I recall (although, perhaps wrongly), from my PADI scuba diving books, that air is made up of 78% nitrogen, 0.8% CO2 and 1.2% O2.

I was wondering, what would happen to our lungs (or to that of any other living creature on Earth), if, that proportion changed.

For instance,


78% nitrogen, 0.9% CO2 and 1.1% O2.

I was wondering, hopefully, my question is a good one (I don't know if it's good or bad), but thank you for your answers, I think this would be intuitive, and shed light, on the workings and life of many living organisms.


  • 2
    $\begingroup$ The quoted numbers are incorrect; 1.2% O2 is way too low, should be ~20% and CO2 is way too high, should be ~0.04%. Nitrogen is about right. Check the source, try some others. Usually gas proportions are for dry air and leave out water vapor, that varies widely. $\endgroup$
    – Ken Fabian
    Commented May 21 at 22:27

2 Answers 2


The (dry) air in Earth's atmosphere is about 78.08 percent nitrogen, 20.95 percent oxygen, and 0.93 percent Ar. Roughly, 78% N2, 21% O2 and 1% Ar. CO2 is a mere 0.04%. If the oxygen content were 1.1-1.2%, we couldn't survive!


As a follow on to Riccardo's answer, dry-air oxygen levels are fairly stable at 20.95% outdoors. The info below is based on OSHA here and here:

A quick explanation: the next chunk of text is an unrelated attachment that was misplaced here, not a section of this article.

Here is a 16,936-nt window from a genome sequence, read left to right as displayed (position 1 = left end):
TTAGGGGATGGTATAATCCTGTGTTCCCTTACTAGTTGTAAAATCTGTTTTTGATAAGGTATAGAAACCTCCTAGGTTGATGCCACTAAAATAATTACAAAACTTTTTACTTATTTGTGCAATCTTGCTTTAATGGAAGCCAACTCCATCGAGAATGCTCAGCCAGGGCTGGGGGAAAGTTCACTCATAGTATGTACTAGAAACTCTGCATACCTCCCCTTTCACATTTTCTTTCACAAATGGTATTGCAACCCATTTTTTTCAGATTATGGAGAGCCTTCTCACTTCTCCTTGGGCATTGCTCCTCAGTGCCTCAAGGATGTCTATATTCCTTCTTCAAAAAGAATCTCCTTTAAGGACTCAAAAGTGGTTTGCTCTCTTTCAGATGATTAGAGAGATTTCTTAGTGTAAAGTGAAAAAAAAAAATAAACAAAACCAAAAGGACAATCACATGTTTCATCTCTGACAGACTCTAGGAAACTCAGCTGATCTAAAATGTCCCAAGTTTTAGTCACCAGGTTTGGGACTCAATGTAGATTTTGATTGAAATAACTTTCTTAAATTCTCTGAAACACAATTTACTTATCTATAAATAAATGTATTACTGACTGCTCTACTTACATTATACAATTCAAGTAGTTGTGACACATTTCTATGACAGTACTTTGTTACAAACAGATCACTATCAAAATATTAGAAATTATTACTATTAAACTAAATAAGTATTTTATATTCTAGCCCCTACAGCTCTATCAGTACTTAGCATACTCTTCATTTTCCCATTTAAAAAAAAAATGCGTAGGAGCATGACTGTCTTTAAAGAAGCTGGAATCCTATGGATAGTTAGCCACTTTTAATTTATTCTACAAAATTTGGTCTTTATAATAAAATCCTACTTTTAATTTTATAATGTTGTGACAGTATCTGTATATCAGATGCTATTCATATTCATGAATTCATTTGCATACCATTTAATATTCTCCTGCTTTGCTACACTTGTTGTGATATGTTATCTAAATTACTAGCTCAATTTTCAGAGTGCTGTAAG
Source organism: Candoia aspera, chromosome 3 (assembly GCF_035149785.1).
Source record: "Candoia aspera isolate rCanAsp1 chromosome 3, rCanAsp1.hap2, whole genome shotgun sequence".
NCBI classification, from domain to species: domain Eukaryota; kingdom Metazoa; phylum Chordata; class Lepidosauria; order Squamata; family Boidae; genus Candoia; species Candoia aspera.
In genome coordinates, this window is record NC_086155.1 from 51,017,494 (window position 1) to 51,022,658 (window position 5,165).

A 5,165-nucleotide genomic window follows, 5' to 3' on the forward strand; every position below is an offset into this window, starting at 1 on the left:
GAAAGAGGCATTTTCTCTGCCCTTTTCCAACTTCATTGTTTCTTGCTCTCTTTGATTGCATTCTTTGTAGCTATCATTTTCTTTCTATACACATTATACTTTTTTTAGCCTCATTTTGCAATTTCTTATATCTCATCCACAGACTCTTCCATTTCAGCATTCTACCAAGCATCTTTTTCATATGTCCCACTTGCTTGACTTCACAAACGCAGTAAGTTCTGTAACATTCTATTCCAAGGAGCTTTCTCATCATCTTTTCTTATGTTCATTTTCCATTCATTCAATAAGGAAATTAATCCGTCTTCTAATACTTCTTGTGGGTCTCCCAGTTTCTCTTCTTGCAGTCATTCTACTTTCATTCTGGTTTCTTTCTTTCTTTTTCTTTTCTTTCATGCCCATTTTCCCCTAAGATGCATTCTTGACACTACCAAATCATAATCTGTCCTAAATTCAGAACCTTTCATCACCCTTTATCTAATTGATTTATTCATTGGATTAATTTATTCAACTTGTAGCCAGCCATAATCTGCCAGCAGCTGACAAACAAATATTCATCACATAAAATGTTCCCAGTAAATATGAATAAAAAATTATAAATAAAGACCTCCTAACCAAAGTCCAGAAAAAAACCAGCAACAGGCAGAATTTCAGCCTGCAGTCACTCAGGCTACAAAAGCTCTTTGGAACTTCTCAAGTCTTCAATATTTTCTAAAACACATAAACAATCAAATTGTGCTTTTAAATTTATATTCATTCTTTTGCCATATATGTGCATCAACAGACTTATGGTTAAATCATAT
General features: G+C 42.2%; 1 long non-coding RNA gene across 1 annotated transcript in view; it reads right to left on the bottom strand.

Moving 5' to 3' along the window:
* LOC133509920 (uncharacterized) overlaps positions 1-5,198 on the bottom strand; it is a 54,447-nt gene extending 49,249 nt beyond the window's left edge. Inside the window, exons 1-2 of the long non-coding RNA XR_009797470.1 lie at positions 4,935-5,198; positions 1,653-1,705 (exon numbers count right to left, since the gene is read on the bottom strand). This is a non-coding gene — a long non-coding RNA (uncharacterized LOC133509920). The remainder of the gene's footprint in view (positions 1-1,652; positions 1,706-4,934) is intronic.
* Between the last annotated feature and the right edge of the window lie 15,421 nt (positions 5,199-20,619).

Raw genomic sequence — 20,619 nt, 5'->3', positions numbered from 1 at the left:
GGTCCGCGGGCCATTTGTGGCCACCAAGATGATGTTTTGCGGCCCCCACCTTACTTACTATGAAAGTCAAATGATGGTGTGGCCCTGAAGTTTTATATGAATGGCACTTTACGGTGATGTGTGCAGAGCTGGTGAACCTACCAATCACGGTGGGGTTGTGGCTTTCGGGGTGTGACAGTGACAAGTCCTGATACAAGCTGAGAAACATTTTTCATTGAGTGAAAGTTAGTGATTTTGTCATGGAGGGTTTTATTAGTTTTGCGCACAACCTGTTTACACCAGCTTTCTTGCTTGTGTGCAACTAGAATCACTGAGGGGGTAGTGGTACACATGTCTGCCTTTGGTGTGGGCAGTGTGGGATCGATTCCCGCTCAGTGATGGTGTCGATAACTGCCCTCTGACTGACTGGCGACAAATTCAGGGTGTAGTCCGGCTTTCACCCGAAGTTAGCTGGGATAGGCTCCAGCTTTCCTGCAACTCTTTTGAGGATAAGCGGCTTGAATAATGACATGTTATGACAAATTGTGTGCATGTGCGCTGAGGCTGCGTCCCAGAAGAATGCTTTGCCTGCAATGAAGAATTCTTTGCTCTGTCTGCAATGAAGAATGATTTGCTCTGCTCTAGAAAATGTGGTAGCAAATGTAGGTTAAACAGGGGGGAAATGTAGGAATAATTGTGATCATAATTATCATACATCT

• Below 19.5% - air is oxygen deficient and one should leave the area

  • 16%–19.5% - decreased ability to work and for tissues to receive oxygen they need, impaired thinking while not at rest

  • 12%–16% - increased breathing rates, increased heartbeat, impaired thinking at rest

  • 10%–14% - faulty judgement, intermittent respiration

  • 6%–10% - nausea, vomiting, lethargy, loss of consciousness. Fatal in about 8 minutes

  • 0%-6% - convulsions, cardiac standstill, fatal in about 40 seconds

When you are exposed to oxygen poor air a body can rapidly release oxygen it has based on  Le Chatelier's principle. Which is why death can occur much quicker than humans can hold their breath.


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